in-PharmaTechnologist.com presents the latest new facilities to spring up all over the world, including a plasma-based therapy expansion for Baxter, a North African foray for Julphar, and a supply chain step-up for Vetter.
Baxter will build a new $1bn (€77.8bn) manufacturing facility in Georgia, US, in a bid to boost its plasma-based therapy platform.
The firm says the new fractionation plant - which has capacity to process three million liters of plasma a year - will support commercial scale production of its treatments for immune disorders and trauma.
The news follows a positive fourth quarter for Baxter, which saw a 9.5 per cent rise in earnings, largely mdriven by revenue growth for its bioscience and medical products units.
Baxter said: "Unlike some other health-care companies, has seen consistent sales and profit growth in recent quarters as the medical devices, pharmaceuticals and biotechnologies it makes treat serious medical problems that can't be ignored, such as cancer, immune disorders and trauma.
“The product mix has made it less susceptible to patients looking to pare medical costs amid a slow economic recovery.”
Middle Eastern generic drugmaker Gulf Pharmaceutical Industries (Julphar) has started work on an $32m facility in Algeria in partnership with the local Ministry of Health (MoH).
Located in the capital Algiers, the plant will allow Julphar to bring its products into the North African market. It is expected to reach completion in 2014.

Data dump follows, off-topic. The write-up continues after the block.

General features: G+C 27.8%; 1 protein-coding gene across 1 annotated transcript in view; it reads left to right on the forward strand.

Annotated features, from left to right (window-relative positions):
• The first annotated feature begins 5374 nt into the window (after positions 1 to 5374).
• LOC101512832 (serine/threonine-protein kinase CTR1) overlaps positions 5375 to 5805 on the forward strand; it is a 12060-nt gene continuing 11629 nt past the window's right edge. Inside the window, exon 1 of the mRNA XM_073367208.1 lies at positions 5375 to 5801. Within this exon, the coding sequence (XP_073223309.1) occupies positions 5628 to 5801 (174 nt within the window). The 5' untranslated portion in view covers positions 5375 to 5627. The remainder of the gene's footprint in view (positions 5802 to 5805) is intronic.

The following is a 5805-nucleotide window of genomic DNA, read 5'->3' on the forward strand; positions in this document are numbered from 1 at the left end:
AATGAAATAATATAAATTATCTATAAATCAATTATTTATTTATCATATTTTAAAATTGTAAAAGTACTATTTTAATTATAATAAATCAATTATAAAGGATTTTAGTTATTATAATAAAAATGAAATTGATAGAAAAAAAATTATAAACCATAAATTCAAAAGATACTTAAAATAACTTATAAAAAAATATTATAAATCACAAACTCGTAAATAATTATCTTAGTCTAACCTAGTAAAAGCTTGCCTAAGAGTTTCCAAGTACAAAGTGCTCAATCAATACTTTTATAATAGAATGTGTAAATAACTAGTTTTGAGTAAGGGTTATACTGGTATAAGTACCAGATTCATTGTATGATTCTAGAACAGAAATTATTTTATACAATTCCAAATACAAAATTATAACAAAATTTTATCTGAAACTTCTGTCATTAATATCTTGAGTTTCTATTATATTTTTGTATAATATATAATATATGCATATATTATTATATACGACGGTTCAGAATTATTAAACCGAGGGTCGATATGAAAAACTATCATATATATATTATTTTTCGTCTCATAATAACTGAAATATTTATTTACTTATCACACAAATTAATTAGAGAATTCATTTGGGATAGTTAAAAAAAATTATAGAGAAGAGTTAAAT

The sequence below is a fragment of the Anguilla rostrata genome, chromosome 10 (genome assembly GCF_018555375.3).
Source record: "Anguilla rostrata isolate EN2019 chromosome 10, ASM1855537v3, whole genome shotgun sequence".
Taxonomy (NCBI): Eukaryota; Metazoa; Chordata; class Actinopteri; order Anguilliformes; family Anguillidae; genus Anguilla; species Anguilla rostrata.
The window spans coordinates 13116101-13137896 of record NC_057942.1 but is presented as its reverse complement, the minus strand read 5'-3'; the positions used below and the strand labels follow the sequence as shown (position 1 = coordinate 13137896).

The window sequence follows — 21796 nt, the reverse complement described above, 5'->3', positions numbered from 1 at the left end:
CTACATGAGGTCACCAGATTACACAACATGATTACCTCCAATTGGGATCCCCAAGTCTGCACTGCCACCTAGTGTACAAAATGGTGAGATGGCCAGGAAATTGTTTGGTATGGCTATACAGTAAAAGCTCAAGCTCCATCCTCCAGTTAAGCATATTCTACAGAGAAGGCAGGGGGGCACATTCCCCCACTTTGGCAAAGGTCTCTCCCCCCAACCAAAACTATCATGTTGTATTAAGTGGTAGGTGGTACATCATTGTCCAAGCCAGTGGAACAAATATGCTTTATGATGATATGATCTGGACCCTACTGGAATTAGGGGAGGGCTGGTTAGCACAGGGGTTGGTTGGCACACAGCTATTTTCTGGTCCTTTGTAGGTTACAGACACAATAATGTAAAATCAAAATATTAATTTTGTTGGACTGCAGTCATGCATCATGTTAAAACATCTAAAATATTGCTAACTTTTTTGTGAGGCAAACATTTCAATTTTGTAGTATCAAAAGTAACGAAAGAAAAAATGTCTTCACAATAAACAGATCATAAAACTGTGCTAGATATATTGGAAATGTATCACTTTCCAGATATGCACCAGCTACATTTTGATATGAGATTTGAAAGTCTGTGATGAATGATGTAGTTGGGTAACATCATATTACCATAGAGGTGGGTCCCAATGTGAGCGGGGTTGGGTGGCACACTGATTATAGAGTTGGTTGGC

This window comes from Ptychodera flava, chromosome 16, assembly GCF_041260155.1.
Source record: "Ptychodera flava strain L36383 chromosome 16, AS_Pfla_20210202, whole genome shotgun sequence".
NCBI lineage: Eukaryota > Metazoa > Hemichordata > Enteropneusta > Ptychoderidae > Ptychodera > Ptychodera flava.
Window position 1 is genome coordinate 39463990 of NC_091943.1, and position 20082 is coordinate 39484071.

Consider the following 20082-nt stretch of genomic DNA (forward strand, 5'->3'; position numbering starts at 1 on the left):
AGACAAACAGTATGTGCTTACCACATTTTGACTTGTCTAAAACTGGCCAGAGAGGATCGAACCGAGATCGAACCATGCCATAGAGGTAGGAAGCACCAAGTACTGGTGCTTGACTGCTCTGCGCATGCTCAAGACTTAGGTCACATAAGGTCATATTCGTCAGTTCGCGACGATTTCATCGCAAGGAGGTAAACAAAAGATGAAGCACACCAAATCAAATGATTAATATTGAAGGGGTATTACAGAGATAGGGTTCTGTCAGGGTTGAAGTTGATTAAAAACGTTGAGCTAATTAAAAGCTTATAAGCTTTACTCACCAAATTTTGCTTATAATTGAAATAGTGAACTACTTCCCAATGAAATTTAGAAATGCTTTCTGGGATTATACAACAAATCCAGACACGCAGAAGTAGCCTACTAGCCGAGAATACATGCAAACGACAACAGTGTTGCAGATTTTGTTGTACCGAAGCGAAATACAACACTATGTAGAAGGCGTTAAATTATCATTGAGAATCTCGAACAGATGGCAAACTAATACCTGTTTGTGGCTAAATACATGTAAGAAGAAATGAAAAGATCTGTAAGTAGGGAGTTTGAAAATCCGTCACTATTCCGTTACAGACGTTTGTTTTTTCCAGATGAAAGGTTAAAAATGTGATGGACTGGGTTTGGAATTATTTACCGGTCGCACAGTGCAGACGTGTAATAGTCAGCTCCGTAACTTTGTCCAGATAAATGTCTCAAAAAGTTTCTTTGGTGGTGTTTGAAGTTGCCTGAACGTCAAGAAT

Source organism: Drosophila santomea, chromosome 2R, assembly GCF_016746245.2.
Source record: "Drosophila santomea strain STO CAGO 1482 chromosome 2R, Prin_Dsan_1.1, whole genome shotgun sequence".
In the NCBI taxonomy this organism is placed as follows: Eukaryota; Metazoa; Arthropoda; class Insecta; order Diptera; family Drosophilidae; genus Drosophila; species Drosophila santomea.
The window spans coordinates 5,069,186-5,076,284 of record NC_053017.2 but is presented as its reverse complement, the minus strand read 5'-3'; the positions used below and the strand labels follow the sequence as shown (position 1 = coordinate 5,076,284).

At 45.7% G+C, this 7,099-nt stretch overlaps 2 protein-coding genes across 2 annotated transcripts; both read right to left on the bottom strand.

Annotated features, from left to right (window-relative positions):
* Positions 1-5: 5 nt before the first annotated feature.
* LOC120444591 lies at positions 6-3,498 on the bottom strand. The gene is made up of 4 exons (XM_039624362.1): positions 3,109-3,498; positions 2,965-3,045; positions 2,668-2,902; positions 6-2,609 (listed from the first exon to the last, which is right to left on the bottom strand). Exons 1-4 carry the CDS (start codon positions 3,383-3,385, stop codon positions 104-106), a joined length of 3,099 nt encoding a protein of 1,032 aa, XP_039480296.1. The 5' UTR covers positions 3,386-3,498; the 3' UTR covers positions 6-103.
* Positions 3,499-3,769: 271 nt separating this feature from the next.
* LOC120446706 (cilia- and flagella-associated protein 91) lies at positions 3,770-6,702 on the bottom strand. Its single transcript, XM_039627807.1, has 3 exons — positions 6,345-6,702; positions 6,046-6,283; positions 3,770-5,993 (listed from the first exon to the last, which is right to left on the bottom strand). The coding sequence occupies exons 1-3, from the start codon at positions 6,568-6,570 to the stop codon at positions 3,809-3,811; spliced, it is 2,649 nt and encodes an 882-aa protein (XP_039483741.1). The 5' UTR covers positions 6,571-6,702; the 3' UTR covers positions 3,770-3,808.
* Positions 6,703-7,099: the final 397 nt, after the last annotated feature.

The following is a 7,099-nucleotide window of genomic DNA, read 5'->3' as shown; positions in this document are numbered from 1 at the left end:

Of the partnership, the Algerian Minister of Health, Minister Djamel Ould Abbas, said: "We can confirm that the laying of the foundation stone for this project is an important step on the path to the establishment of a new phase in the UAE's active participation with Algeria, which is one of the most important markets in North Africa.
“We are confident that our joint efforts will benefit all the countries of North Africa and provide a secure and safe environment for the production of pharmaceutical products."
Vetter has opened a new centre for visual inspection and logistics in Ravensburg, Germany.
The €35m new-build includes high-bay warehousing capacity for both cool and room-temperature storage.
The CDMO (contract development and manufacturing organisation) said the factory is an answer to industry’s increasing need for safer and more efficient supply chain processes.
“The pharma and biotech industries are increasingly seeking safer and more efficient supply chain processes,” said a spokesperson.
“With its state-of-the-art systems and technology for warehousing and administration of goods, the CDMO’s entire supply chain is now adapted to the needs of the separate supply and manufacturing processes.”